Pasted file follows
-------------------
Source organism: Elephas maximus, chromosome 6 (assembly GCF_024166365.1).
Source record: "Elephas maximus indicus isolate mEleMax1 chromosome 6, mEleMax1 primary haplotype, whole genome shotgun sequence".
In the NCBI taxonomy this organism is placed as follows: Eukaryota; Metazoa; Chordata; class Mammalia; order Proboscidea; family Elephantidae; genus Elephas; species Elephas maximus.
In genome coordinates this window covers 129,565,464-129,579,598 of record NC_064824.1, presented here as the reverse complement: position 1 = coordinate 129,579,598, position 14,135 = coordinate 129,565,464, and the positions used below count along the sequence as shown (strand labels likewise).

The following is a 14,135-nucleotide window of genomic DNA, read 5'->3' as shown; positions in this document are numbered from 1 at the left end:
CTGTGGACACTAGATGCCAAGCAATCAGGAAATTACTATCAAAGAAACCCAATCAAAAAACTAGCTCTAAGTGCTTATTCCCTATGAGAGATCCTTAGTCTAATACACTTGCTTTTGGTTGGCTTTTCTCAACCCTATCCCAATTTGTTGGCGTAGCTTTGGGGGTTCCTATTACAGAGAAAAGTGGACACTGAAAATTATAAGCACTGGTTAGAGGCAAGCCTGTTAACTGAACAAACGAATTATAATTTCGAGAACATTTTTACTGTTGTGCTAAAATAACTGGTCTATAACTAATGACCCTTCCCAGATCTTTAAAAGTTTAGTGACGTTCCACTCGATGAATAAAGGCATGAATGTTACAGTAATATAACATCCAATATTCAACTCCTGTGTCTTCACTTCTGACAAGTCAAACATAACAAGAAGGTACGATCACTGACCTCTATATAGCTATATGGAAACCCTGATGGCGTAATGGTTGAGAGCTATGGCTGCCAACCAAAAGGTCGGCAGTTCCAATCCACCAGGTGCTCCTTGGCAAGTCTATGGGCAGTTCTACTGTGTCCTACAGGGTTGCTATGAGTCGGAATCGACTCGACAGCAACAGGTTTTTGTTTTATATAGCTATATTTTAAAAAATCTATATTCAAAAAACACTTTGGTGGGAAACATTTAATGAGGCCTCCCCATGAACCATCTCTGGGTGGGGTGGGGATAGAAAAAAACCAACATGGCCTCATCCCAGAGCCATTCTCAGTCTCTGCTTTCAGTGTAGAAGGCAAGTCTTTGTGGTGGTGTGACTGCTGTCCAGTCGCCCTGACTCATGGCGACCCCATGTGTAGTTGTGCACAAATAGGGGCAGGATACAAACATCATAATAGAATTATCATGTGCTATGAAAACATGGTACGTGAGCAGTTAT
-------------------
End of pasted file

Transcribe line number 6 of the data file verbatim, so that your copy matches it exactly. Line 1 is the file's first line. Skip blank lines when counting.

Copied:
CTGTGGACACTAGATGCCAAGCAATCAGGAAATTACTATCAAAGAAACCCAATCAAAAAACTAGCTCTAAGTGCTTATTCCCTATGAGAGATCCTTAGTCTAATACACTTGCTTTTGGTTGGCTTTTCTCAACCCTATCCCAATTTGTTGGCGTAGCTTTGGGGGTTCCTATTACAGAGAAAAGTGGACACTGAAAATTATAAGCACTGGTTAGAGGCAAGCCTGTTAACTGAACAAACGAATTATAATTTCGAGAACATTTTTACTGTTGTGCTAAAATAACTGGTCTATAACTAATGACCCTTCCCAGATCTTTAAAAGTTTAGTGACGTTCCACTCGATGAATAAAGGCATGAATGTTACAGTAATATAACATCCAATATTCAACTCCTGTGTCTTCACTTCTGACAAGTCAAACATAACAAGAAGGTACGATCACTGACCTCTATATAGCTATATGGAAACCCTGATGGCGTAATGGTTGAGAGCTATGGCTGCCAACCAAAAGGTCGGCAGTTCCAATCCACCAGGTGCTCCTTGGCAAGTCTATGGGCAGTTCTACTGTGTCCTACAGGGTTGCTATGAGTCGGAATCGACTCGACAGCAACAGGTTTTTGTTTTATATAGCTATATTTTAAAAAATCTATATTCAAAAAACACTTTGGTGGGAAACATTTAATGAGGCCTCCCCATGAACCATCTCTGGGTGGGGTGGGGATAGAAAAAAACCAACATGGCCTCATCCCAGAGCCATTCTCAGTCTCTGCTTTCAGTGTAGAAGGCAAGTCTTTGTGGTGGTGTGACTGCTGTCCAGTCGCCCTGACTCATGGCGACCCCATGTGTAGTTGTGCACAAATAGGGGCAGGATACAAACATCATAATAGAATTATCATGTGCTATGAAAACATGGTACGTGAGCAGTTAT